In 1809, the forces of Napoleon’s Grande Armée are in Austria. For young Lieutenant Lukas Relmyer, it is hard to return to the place where he and fellow orphan Franz, were kidnapped four years previously. Franz was brutally murdered and Lukas has vowed to avenge his death. When the body of another orphan is found on the battlefield, Captain Quentin Margont and Lukas join forces to track down the wolf that is prowling once more in the forests of Aspern...
Award-winning author Yasmina Khadra gives us a stunning panorama of life in Algeria between the two world wars, in this dramatic story of one man’s rise from abject poverty to a life of wealth and adulation. Even as a child living hand-to-mouth in a ghetto, Turambo dreamt of a better future. So when his family find a decent home in the city of Oran anything seems possible. But colonial Algeria is no place to be ambitious for those of Arab-Berber ethnicity. Through a succession of menial jobs, the constants for Turambo are his rage at the injustice surrounding him, and a reliable left hook. This last opens the door to a boxing apprenticeship, which will ultimately offer Turambo a choice: to take his chance at sporting greatness or choose a simpler life beside the woman he loves.
In this gripping imagining of the last hours of President Gaddafi, Yasmina Khadra provides us with fascinating insight into the mind of one of the most complex and controversial figures of recent history.
October 2011. In the dying days of the Libyan civil war, Muammar Gaddafi is hiding out in his home town of Sirte along with his closest advisors. They await a convoy that will take them south, away from encroaching rebel forces and NATO aerial attacks. The mood is sombre. In what will be his final night, Gaddafi reflects on an extraordinary life, whilst still raging against the West, his fellow Arab nations and the ingratitude of the Libyan people.
‘People say I am a megalomaniac. It is not true. I am an exceptional being, providence incarnate, envied by the gods, able to make a faith of his cause.’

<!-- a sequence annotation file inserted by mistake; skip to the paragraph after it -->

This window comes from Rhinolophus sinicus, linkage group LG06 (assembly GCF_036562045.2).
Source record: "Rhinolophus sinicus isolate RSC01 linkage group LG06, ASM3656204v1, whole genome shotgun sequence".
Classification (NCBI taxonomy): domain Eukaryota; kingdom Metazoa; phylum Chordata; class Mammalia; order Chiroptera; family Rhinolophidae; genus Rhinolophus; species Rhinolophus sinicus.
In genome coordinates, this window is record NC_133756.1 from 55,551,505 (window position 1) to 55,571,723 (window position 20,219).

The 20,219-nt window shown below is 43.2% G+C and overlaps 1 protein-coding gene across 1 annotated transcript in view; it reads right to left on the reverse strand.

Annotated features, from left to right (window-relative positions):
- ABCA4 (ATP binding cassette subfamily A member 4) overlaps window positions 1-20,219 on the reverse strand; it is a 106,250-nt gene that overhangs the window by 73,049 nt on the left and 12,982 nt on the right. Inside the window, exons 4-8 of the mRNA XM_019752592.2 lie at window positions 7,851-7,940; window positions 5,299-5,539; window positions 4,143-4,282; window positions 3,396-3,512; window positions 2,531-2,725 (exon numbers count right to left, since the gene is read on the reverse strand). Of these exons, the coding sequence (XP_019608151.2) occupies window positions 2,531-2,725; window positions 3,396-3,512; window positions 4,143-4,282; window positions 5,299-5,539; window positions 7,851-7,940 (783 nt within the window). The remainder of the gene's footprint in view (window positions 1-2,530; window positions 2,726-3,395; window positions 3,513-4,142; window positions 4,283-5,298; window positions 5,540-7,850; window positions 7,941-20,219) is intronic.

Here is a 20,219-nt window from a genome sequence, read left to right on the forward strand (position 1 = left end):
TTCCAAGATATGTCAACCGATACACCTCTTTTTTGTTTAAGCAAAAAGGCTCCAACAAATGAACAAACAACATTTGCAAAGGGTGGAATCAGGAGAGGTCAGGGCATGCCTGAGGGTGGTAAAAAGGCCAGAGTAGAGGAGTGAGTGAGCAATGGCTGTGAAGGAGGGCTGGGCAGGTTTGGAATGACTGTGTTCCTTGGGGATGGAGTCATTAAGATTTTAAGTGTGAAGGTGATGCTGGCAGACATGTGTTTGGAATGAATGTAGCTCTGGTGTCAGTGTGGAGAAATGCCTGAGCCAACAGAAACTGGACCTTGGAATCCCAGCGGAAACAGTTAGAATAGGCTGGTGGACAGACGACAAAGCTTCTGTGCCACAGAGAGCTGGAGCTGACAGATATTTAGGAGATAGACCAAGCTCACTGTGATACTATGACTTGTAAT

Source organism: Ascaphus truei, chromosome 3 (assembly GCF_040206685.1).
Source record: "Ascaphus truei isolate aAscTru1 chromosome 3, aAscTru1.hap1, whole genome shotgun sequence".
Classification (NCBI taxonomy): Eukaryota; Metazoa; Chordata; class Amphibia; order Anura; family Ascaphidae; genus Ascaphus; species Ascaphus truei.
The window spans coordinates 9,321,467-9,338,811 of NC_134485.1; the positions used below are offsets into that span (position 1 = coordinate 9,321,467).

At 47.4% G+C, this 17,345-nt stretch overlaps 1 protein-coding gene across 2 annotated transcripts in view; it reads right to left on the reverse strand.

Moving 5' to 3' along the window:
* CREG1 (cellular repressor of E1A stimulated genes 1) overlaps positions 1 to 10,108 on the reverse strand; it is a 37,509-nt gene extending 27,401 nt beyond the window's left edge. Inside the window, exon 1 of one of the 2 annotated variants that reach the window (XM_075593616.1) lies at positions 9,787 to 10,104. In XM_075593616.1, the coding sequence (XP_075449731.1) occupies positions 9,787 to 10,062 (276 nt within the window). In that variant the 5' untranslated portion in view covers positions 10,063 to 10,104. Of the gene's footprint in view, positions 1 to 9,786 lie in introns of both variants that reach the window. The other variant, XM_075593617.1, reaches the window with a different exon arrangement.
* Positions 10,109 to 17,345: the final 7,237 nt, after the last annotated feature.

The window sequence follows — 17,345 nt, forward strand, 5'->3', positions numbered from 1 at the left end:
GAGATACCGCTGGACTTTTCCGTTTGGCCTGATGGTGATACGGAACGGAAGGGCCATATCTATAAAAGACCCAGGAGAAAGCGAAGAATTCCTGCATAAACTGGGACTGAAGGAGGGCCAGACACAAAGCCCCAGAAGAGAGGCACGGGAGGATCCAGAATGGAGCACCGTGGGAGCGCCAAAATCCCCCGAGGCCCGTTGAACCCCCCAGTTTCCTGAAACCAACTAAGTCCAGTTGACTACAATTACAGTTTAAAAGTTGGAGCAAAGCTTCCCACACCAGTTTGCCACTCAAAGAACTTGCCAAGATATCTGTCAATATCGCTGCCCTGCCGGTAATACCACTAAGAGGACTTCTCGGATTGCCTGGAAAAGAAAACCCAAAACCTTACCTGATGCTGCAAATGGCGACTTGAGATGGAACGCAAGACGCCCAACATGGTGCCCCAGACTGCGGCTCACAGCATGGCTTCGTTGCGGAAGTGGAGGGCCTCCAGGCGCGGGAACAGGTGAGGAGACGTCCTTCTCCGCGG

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Having safely reached occupied Paris, the friends mingle with art smugglers and forgers, social climbers, showbiz starlets, bluffers, swindlers, and profiteers, French and German, as Jean learns to make his way in a world of murky allegiances. But beyond the social whirl, the war cannot stay away forever. .
In the aftermath of French defeat in July 1940, twenty-year-old Jean Arnaud and his ally, the charming conman Palfy, are hiding out at a brothel in Clermont-Ferrand, having narrowly escaped a firing squad. At a military parade, Jean falls for a beautiful stranger, Claude, who will help him forget his adolescent heartbreak but bring far more serious troubles of her own.
In this sequel to the acclaimed novel , Michel Déon's hero comes to manhood and learns about desire and possession, sex and love, and the nuances of allegiance that war necessitates.
has published more than fifty works. He is the recipient of numerous awards, including the Prix Interallié for his 1970 novel (). His 1973 novel garnered him international renown when it received the esteemed Grand Prix du roman de l'Académie française. His novels have been translated into many languages. He is considered one of the most innovative French writers of the twenty-first century. Déon is one of just forty members of the Académie française who are elected by their peers to serve for life. Déon lives in Ireland with his wife and their horses.
Though Jean's life is never dull, he grows up knowing little of what lies beyond his local area. Until the day he sets off on his bicycle to discover the world, and encounters a Europe on the threshold of interesting times. .
It is 1919. On a summer's night in Normandy, a newborn baby is left in a basket outside the home of Albert and Jeanne Arnaud. The childless couple take the foundling in, name him Jean, and decide to raise him as their own, though his parentage remains a mystery.
The classic coming-of-age novel translated into English for the first time.
is the pen name of Mohammed Moulessehoul, a former Algerian army officer and now director of the Algerian Cultural Center in Paris. In November 2013, he announced his candidacy for the presidency of Algeria.
A giant of francophone writing, Algerian author Yasmina Khadra takes current events as a starting point to explore opposing views and myths of Africa and the West, ultimately delivering a powerful message of friendship, resilience and redemption.
As the situation deteriorates, it is fellow prisoner, Bruno, a long-time resident in Africa, who shows Kurt another side to the wounded yet defiant continent he loves.
The arduous journey to the pirates' desert hideout is only the beginning of Kurt's odyssey. He endures imprisonment and brutality at the hands of captors whose failings are all too human.
Frankfurt MD Kurt Kraussman is devastated by his wife's suicide. Unable to make sense of what happened, Kurt agrees to join his friend Hans on a humanitarian mission to the Comoros. But, sailing down the Red Sea, their boat is boarded by Somali pirates and the men are taken hostage.
A new masterpiece from the author of .
"Like all the great storytellers of history, [Khadra] espouses the contradictions of his characters, who carry in themselves the entirety of the human condition." —
"A skilled storyteller working at the height of his powers." —
"Khadra brings us deep into the hearts and minds of people living in unspeakable mental anguish." —